The Demographic Health Survey of 2015/16 show that spousal abuse, of both sexual and physical nature, are high at 44 per cent among married women than those in other categories.

When we look at Malaria, which was a major headache a decade ago, we have managed to halve the cases from 14 per cent to seven per cent in 2015/16.

Although Malaria related deaths have gone down, it is sad that we are now losing people, particularly women, as a result of gender-based violence.

As the government, we are taking this issue very seriously.

How are you demonstrating seriousness in ending violence against women?

We have quite a number of initiatives in place including the establishment of the National Plan of Action to end Violence against Women and Children (2017-2021).

This is a blue print bringing together multiple actors for an inclusive approach, in addition to ensuring that survivors have access to adequate social services.

One critical initiative we are implementing is the provision of free legal aid support to those who cannot afford such services.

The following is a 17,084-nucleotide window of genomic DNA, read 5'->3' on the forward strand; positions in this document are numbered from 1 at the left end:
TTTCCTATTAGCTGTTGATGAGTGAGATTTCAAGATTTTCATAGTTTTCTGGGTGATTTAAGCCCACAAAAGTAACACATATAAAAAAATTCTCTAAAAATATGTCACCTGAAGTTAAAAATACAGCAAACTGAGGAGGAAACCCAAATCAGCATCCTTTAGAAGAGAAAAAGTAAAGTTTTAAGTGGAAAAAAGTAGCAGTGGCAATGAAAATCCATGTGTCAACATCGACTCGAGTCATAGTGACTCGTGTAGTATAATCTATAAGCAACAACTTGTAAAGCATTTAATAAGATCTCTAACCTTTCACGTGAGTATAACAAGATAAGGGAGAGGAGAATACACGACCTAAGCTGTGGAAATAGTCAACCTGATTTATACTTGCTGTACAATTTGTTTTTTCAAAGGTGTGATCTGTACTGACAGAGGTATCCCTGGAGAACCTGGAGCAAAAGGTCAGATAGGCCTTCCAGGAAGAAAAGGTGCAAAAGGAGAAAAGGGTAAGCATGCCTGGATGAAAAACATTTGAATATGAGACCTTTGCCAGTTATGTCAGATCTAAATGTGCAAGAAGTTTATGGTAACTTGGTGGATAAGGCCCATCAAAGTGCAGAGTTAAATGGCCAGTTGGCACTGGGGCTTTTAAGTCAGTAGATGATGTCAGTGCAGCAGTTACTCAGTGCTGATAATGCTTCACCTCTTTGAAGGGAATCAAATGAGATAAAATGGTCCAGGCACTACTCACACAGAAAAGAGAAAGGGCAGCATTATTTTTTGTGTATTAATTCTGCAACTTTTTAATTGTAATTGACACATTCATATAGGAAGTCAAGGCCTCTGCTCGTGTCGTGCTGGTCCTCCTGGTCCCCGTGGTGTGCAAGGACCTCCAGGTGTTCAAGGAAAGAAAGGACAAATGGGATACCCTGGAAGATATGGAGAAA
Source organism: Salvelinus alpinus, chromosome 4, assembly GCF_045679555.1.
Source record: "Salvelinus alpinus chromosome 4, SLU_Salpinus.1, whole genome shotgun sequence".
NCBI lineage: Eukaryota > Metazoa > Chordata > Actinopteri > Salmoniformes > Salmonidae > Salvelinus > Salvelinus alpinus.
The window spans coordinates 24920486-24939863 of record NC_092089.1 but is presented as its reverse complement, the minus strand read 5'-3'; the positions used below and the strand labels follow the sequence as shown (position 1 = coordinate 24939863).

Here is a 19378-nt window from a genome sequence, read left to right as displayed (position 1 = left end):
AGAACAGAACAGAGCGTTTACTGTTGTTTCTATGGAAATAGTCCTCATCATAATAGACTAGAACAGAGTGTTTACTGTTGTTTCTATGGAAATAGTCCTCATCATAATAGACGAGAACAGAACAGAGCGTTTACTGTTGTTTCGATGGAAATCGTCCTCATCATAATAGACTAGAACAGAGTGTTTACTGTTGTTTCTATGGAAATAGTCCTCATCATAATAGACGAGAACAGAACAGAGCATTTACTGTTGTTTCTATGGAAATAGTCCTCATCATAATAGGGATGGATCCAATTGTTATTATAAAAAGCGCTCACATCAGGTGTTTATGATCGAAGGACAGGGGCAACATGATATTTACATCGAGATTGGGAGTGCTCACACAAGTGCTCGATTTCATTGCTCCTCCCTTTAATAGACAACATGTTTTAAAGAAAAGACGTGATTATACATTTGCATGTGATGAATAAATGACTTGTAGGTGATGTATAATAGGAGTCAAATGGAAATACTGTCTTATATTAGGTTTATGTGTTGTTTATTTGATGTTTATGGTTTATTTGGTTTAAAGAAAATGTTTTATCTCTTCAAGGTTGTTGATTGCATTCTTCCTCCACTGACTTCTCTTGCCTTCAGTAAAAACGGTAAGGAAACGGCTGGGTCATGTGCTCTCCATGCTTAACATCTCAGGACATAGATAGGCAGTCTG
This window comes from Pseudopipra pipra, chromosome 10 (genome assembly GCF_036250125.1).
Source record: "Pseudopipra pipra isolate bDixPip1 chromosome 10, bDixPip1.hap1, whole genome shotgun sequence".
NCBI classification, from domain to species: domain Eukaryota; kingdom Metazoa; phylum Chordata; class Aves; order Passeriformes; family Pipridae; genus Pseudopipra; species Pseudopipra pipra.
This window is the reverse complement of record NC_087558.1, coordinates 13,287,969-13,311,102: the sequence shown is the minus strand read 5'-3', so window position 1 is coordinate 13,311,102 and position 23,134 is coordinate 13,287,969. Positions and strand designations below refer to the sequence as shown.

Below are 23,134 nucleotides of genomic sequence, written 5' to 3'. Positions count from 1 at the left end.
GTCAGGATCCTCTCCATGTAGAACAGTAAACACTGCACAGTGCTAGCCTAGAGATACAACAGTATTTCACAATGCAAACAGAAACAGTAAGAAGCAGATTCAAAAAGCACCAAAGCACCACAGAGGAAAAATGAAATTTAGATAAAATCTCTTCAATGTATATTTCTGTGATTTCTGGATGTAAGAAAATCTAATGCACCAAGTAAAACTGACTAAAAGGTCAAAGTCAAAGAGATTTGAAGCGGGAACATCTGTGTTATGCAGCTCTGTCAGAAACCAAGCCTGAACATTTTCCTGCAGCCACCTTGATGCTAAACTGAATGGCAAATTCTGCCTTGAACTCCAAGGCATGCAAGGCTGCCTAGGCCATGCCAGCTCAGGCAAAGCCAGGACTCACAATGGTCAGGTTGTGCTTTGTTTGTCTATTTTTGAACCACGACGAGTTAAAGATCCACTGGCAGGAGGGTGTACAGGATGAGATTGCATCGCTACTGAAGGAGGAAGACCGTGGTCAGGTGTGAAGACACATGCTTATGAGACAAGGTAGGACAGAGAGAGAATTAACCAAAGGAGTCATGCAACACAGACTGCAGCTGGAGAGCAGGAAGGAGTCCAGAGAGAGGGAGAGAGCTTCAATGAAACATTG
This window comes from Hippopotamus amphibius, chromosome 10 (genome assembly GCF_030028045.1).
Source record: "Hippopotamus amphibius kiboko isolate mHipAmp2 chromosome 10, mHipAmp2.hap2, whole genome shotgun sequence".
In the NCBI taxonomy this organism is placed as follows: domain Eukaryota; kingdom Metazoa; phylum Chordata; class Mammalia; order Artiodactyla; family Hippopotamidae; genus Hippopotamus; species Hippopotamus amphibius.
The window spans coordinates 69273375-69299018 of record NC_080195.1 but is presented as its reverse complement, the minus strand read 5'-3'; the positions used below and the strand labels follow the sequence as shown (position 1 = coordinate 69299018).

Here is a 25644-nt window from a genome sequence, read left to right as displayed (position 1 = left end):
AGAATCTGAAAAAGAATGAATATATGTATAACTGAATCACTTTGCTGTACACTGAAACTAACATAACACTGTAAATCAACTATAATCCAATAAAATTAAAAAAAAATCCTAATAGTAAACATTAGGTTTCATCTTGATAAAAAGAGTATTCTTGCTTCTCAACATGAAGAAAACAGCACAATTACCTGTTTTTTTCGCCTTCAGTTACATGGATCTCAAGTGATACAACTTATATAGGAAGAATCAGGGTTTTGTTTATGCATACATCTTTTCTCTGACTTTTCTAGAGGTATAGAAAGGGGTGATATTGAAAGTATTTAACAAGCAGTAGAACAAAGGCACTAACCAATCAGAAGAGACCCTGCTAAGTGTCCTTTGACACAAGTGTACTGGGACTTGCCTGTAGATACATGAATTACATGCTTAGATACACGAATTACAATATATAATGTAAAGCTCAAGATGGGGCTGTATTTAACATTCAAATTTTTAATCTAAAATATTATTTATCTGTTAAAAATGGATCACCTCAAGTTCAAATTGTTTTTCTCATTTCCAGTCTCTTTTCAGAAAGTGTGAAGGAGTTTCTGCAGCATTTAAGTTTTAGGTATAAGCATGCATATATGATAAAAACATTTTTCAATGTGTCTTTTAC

The National Plan of Action has also facilitated the establishment of Women and Children Protection Committees at various levels, and so far, we have in place 10,000 committees working across the country.

We have also mainstreamed gender and children desks into police services, and we are trying to further integrate them in the education system.

We have realized that primary and secondary schools and institutions of higher learning provide a window of opportunity for the reporting of cases that happen at household level.

Many cases are swept under the carpet to avoid prosecution of a family member or are dealt with in a manner that further endangers the survivor or perpetuates the violence. Importantly, we would like teachers to receive training on how they can assist in handling cases of violence against children to put an end to this challenge.

On the other hand, the policy on free primary and secondary education in our public schools is also supporting our efforts because more girls are staying longer in school, which provides a better chance for economic independence, better decision making and a brighter future.

In addition, looking at how women and girls are mostly affected, as the Ministry we are taking the issue of women’s economic empowerment very seriously to ensure they are not forced to stay in abusive relationships due to their inability to fend for themselves.

You earlier indicated the importance of ensuring that ending violence against women becomes everyone’s business. How can Tanzania achieve this?

Through investing more in educational programmes we can transfer new knowledge and influence change of attitudes and behaviors; and through that process, ending violence will become everyone’s business.